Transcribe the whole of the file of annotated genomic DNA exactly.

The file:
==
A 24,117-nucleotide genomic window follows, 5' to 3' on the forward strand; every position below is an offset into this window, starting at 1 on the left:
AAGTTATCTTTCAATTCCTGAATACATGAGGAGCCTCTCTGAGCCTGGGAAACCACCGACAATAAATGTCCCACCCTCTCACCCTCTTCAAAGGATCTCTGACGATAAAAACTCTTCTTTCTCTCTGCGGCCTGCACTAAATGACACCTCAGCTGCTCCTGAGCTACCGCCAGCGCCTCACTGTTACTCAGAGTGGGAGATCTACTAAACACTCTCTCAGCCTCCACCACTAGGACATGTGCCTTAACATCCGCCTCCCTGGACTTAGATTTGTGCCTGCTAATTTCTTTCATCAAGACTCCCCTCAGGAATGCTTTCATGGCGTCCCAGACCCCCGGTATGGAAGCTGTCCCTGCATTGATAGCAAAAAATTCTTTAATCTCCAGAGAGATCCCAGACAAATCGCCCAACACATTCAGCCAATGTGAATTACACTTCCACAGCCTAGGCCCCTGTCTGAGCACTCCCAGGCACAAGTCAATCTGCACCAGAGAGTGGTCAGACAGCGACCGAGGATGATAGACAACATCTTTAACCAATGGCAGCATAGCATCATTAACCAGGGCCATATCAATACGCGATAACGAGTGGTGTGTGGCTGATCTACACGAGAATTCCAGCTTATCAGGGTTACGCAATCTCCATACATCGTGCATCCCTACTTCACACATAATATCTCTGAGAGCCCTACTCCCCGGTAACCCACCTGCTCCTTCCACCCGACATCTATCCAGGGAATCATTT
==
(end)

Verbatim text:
A 24,117-nucleotide genomic window follows, 5' to 3' on the forward strand; every position below is an offset into this window, starting at 1 on the left:
AAGTTATCTTTCAATTCCTGAATACATGAGGAGCCTCTCTGAGCCTGGGAAACCACCGACAATAAATGTCCCACCCTCTCACCCTCTTCAAAGGATCTCTGACGATAAAAACTCTTCTTTCTCTCTGCGGCCTGCACTAAATGACACCTCAGCTGCTCCTGAGCTACCGCCAGCGCCTCACTGTTACTCAGAGTGGGAGATCTACTAAACACTCTCTCAGCCTCCACCACTAGGACATGTGCCTTAACATCCGCCTCCCTGGACTTAGATTTGTGCCTGCTAATTTCTTTCATCAAGACTCCCCTCAGGAATGCTTTCATGGCGTCCCAGACCCCCGGTATGGAAGCTGTCCCTGCATTGATAGCAAAAAATTCTTTAATCTCCAGAGAGATCCCAGACAAATCGCCCAACACATTCAGCCAATGTGAATTACACTTCCACAGCCTAGGCCCCTGTCTGAGCACTCCCAGGCACAAGTCAATCTGCACCAGAGAGTGGTCAGACAGCGACCGAGGATGATAGACAACATCTTTAACCAATGGCAGCATAGCATCATTAACCAGGGCCATATCAATACGCGATAACGAGTGGTGTGTGGCTGATCTACACGAGAATTCCAGCTTATCAGGGTTACGCAATCTCCATACATCGTGCATCCCTACTTCACACATAATATCTCTGAGAGCCCTACTCCCCGGTAACCCACCTGCTCCTTCCACCCGACATCTATCCAGGGAATCATTT